Citrix Systems, one of a growing number of tech vendors to spark the interest of activist investor Elliott Management, reportedly is scrambling to find a buyer before it’s forced to sell off its assets.
Citing unnamed sources familiar with the situation, Reuters reported that officials with Citrix, which has a market capitalization of $11.6 billion, are meeting with buyout firms and have talked with other tech vendors—including Dell—to try to find a company that will buy it rather than having to shed businesses.
The moves come two months after Citrix President and CEO Mark Templeton announced in July that he would retire once a replacement was found and officials said they would review what to do with the company’s GoTo online collaboration portfolio of products. At the same time, Citrix announced it was appointing an Elliott representative to the board of directors and would search for other independent board members who met with Elliott’s approval.
Reuters’ sources told the news site that before starting a sales process for the GoTo products—which includes the GoToMeeting video and Web conferencing service—Citrix wanted to determine whether it could find a suitable buyer for the entire company. Should that effort fail, Citrix officials will not only have to shed the GoTo businesses, but also will have to look at options for other assets, the sources said.
Officials with Citrix, Dell and Silver Lake Partners—which helped Michael Dell take his company private in 2013 in a $25 billion buyout—have declined to comment to the media.
Hedge fund Elliott Management has invested heavily in a growing array of tech companies—including EMC, Juniper Networks and Riverbed Technology—over the past several years. The firm has become a major shareholder in each company, and then used that leverage to try to force changes that Elliott officials have said would improve the businesses and return more money to investors.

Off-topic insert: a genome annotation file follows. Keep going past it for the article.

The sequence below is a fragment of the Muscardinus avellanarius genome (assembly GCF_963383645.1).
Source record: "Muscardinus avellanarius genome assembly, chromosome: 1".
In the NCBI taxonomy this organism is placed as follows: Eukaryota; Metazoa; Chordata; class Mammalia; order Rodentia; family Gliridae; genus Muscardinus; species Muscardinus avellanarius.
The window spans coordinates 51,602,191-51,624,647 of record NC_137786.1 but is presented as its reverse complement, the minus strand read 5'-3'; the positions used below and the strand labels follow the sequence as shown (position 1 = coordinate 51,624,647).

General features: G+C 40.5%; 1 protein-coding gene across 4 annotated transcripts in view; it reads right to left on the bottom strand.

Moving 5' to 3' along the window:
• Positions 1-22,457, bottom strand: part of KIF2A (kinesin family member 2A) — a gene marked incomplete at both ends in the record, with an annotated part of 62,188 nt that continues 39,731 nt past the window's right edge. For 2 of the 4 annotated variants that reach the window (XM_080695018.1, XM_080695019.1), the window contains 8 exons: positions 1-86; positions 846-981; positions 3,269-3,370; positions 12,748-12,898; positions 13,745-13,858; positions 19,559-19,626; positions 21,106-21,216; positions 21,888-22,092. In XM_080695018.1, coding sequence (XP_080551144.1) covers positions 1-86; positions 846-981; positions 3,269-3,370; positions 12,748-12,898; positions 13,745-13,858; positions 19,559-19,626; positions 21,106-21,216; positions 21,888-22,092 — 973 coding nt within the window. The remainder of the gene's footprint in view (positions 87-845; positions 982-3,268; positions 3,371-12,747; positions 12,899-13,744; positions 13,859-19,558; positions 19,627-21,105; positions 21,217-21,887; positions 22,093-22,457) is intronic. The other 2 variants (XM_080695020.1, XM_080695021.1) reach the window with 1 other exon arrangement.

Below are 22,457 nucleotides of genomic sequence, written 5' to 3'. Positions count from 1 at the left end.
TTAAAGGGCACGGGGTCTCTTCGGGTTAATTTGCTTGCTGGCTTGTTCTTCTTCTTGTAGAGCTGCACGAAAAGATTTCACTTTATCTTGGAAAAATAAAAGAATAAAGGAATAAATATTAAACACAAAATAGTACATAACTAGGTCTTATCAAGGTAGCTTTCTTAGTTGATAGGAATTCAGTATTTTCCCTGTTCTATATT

That has included putting pressure on EMC to sell or spin off VMware and to disband its federated management strategy, and forcing Juniper to restructure by shedding businesses, slash costs, reduce R&D spending and return $3 billion to shareholders. Riverbed eventually was sold to equity firms after executives instituted a cost-reduction plan.
Elliott officials have been similarly critical of Citrix, saying the collaboration and networking company has underperformed and is undervalued. In the second quarter, Citrix saw 2 percent year-to-year growth in revenue, hitting $797 million, and net income of $103 million, almost doubling the $53 million from the same period in 2014.
Jesse Cohn, Elliott’s representative on the board, said in a statement at the time the financial numbers and corporate changes were announced that his firm “first invested in Citrix because we saw a substantial value creation opportunity for the company and its shareholders. We are confident that the initiatives announced today and the addition of new directors to the company’s board will allow Citrix to build upon its position as an innovative industry leader, and to drive significant shareholder value.”
Along with exploring options for the GoTo products, Elliott reportedly also encouraged Citrix to consider selling its Netscaler business, which helps customers improve the performance of their Web-based applications. In addition, Citrix officials earlier this month said the company would buy back as much as another $500 million of stock.